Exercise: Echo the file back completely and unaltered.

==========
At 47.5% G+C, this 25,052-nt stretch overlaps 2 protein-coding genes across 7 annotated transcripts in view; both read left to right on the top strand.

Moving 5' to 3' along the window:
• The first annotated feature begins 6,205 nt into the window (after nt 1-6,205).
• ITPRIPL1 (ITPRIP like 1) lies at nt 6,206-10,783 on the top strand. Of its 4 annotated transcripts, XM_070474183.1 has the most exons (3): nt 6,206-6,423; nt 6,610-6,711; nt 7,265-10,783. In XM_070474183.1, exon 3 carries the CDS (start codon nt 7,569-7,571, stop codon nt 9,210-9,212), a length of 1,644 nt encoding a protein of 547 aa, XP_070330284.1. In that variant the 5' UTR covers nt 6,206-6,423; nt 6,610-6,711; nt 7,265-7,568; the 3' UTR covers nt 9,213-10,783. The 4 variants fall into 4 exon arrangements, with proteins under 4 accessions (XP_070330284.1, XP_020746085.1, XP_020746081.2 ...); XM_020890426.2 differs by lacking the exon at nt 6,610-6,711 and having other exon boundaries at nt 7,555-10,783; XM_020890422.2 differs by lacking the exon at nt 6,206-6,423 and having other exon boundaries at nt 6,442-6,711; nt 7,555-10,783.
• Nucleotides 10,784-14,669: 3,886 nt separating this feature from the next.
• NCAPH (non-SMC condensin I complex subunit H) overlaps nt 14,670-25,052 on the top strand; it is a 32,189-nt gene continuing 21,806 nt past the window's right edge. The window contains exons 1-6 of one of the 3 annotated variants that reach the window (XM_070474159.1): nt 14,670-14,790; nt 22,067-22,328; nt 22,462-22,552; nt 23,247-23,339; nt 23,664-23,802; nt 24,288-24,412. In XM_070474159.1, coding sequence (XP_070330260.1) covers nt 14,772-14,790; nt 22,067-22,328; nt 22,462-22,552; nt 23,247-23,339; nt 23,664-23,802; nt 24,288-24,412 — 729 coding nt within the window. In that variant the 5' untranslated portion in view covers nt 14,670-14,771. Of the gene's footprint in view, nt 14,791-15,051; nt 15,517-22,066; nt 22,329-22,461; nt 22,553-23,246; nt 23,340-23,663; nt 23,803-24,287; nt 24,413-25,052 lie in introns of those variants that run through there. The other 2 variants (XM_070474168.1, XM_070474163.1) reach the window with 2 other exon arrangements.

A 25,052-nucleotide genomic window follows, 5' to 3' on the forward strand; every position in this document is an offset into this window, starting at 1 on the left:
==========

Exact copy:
At 47.5% G+C, this 25,052-nt stretch overlaps 2 protein-coding genes across 7 annotated transcripts in view; both read left to right on the top strand.

Moving 5' to 3' along the window:
• The first annotated feature begins 6,205 nt into the window (after nt 1-6,205).
• ITPRIPL1 (ITPRIP like 1) lies at nt 6,206-10,783 on the top strand. Of its 4 annotated transcripts, XM_070474183.1 has the most exons (3): nt 6,206-6,423; nt 6,610-6,711; nt 7,265-10,783. In XM_070474183.1, exon 3 carries the CDS (start codon nt 7,569-7,571, stop codon nt 9,210-9,212), a length of 1,644 nt encoding a protein of 547 aa, XP_070330284.1. In that variant the 5' UTR covers nt 6,206-6,423; nt 6,610-6,711; nt 7,265-7,568; the 3' UTR covers nt 9,213-10,783. The 4 variants fall into 4 exon arrangements, with proteins under 4 accessions (XP_070330284.1, XP_020746085.1, XP_020746081.2 ...); XM_020890426.2 differs by lacking the exon at nt 6,610-6,711 and having other exon boundaries at nt 7,555-10,783; XM_020890422.2 differs by lacking the exon at nt 6,206-6,423 and having other exon boundaries at nt 6,442-6,711; nt 7,555-10,783.
• Nucleotides 10,784-14,669: 3,886 nt separating this feature from the next.
• NCAPH (non-SMC condensin I complex subunit H) overlaps nt 14,670-25,052 on the top strand; it is a 32,189-nt gene continuing 21,806 nt past the window's right edge. The window contains exons 1-6 of one of the 3 annotated variants that reach the window (XM_070474159.1): nt 14,670-14,790; nt 22,067-22,328; nt 22,462-22,552; nt 23,247-23,339; nt 23,664-23,802; nt 24,288-24,412. In XM_070474159.1, coding sequence (XP_070330260.1) covers nt 14,772-14,790; nt 22,067-22,328; nt 22,462-22,552; nt 23,247-23,339; nt 23,664-23,802; nt 24,288-24,412 — 729 coding nt within the window. In that variant the 5' untranslated portion in view covers nt 14,670-14,771. Of the gene's footprint in view, nt 14,791-15,051; nt 15,517-22,066; nt 22,329-22,461; nt 22,553-23,246; nt 23,340-23,663; nt 23,803-24,287; nt 24,413-25,052 lie in introns of those variants that run through there. The other 2 variants (XM_070474168.1, XM_070474163.1) reach the window with 2 other exon arrangements.

A 25,052-nucleotide genomic window follows, 5' to 3' on the forward strand; every position in this document is an offset into this window, starting at 1 on the left: